Antisocial, asocial, or introversion: Is your social awkwardness a sign of a problem?

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Do you like time spending alone? Or do you prefer spending time with your close ones? Or do you hate socialising completely? Believe it or not, it’s not the same! If you avoid social situations, you could be asocial, or you could be an introvert if you love spending time alone. But what about people who feel threatened in a social situation? Well, it could be a totally different mental health disorder. Yes, it can be confusing at times.

To give you some clarity, Health Shots reached out to Dr Kersi Chavda, Consultant psychiatrist at P.D. Hinduja Hospital and MRC, Marim, Mumbai, to understand the difference.

Introvert vs antisocial: Know the difference

People often refer to antisocial casually as a person who avoids social gatherings, but that’s not correct. Dr Chavda explains that someone who avoid social situations because they are afraid or they like to be along as a means to feel safe is an asocial individual.

Introvert vs antisocial: Know why you are socially awkward. Image courtesy: Shutterstock

When referring to asocial behaviour, it is generally a voluntary choice to avoid interacting with others. The individual may not want to interact with people due to feeling threatened, negative, or simply not enjoying the company of others and preferring to be alone. This behaviour can be a symptom of other issues, such as depression, but it is not related to feeling frightened, explains Dr Chavda.

On the other hand, introverts enjoy alone time and self-care, rather than feeling uncomfortable in social situations. They typically prefer a small number of close friends rather than a wide circle of acquaintances, points out the expert. They are often given a bad reputation for not seeking out more social interactions. But introverts get energy from spending time alone, in contrast to extroverts who gain energy from socialising. This can make introverts appear to dislike socialising, but in reality, they simply prefer it in smaller doses, elucidates the psychiatrist.

Also Read: 5 ways to help every introvert build long-lasting bonds

While these are general traits, if the presence of someone around you is making you indulge in weird behaviour, it could be something serious. The person could be suffering from an antisocial personality disorder, sometimes referred to as sociopathy.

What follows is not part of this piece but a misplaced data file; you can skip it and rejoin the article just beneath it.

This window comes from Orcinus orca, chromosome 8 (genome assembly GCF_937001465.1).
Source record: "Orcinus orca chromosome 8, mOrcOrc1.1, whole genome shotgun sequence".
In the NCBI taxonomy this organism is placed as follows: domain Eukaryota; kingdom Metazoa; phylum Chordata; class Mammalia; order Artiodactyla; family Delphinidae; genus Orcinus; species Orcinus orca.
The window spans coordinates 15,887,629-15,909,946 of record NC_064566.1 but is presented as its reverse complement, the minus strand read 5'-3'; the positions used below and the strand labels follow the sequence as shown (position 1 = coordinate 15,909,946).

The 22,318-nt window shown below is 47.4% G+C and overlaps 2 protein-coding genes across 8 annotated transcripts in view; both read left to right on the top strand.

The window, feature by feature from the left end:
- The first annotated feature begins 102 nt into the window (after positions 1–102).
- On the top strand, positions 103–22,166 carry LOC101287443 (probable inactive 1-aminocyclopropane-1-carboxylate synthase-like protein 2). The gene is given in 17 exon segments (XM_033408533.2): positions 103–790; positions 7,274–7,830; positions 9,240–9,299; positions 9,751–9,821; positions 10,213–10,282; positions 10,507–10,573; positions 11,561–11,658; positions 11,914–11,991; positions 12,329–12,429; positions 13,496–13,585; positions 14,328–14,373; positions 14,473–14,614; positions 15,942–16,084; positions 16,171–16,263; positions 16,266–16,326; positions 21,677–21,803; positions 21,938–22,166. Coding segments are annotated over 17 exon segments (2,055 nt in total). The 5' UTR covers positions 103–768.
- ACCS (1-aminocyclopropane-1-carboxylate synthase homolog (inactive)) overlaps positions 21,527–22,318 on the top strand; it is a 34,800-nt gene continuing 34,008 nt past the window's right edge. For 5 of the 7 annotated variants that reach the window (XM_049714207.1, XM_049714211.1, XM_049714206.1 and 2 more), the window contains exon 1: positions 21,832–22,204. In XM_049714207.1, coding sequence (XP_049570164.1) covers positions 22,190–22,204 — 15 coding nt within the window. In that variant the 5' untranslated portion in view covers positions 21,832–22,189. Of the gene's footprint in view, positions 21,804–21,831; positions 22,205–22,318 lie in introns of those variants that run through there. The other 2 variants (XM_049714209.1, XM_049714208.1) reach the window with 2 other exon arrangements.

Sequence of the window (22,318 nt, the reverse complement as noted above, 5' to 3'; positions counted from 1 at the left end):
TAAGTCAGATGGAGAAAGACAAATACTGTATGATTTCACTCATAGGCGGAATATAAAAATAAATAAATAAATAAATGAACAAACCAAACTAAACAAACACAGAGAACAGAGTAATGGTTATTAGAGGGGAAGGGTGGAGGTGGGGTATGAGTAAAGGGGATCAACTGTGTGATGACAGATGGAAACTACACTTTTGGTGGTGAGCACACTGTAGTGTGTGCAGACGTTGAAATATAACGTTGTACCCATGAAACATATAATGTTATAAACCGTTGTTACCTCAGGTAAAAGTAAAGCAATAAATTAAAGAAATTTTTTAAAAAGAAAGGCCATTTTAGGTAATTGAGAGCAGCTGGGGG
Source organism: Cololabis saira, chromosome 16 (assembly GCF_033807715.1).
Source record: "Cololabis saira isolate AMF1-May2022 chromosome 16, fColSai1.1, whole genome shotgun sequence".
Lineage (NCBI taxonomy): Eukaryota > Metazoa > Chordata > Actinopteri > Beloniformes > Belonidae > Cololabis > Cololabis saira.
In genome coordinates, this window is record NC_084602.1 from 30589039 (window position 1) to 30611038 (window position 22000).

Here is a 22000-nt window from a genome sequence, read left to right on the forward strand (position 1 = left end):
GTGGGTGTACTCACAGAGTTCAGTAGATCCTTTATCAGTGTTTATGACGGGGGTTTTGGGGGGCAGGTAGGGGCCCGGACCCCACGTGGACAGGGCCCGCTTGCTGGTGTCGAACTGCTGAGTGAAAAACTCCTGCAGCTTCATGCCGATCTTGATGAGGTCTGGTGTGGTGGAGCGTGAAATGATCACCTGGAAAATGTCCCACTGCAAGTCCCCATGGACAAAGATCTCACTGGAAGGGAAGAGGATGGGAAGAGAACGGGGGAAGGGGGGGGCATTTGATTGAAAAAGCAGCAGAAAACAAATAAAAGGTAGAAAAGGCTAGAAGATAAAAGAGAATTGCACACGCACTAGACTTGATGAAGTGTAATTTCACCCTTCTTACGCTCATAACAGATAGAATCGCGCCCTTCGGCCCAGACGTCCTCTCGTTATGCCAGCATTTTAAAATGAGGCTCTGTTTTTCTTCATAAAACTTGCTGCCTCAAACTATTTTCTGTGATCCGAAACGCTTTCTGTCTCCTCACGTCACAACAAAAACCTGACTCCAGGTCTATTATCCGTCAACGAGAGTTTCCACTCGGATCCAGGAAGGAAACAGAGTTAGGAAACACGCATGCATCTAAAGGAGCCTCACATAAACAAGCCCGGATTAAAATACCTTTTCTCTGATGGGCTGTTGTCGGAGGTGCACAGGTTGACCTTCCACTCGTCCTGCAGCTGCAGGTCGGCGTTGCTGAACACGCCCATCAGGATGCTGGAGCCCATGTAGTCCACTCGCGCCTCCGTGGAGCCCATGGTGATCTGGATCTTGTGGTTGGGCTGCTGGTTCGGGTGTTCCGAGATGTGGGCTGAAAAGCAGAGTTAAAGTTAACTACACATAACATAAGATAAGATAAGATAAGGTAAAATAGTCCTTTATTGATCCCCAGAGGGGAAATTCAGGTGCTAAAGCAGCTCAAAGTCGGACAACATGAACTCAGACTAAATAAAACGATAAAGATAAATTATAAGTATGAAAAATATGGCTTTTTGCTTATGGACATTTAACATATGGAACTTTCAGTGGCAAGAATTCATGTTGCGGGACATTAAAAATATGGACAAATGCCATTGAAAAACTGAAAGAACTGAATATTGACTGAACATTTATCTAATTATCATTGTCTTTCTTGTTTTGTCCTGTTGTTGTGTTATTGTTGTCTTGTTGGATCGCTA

What is an antisocial personality disorder?

An antisocial personality disorder or sociopathy is a condition that requires medical attention. People with this condition tend to engage in behaviours such as lying, breaking laws, impulsive actions, and showing a lack of concern for their own safety or others around them, asserts the expert.

What is antisocial personality disorder? Image courtesy: Shutterstock

“They also tend to have a lack of empathy towards others and do not feel remorse for actions that may harm others, resulting in poor or abusive relationships. However, the symptoms of this disorder may decrease with age.”
Asocial behaviour may cause minor issues such as discomfort for loved ones, whereas antisocial behaviour is a serious psychiatric illness that can lead to legal problems, he adds.

Asocial vs introvert vs antisocial personality disorder

To sum it up, when we are talking about an asocial, it’s basically a person who does not want to interact. So, it’s a voluntary thing he or she does not want to interact with people. To some extent, he might feel threatened, just not enjoy other people’s company, and prefers to be on their own. This could be symptomatic of other issues as well like depression where you are not very social often but it has nothing to do with feeling frightened or things like that.

On the other hand, when we’re talking about antisocial we are looking at a person who has a psychiatric illness, A person who does not bother with the norms of society, A person by and large who does what they want to do without bothering what the rules of the society are all about because they don’t fear the consequences of their actions.

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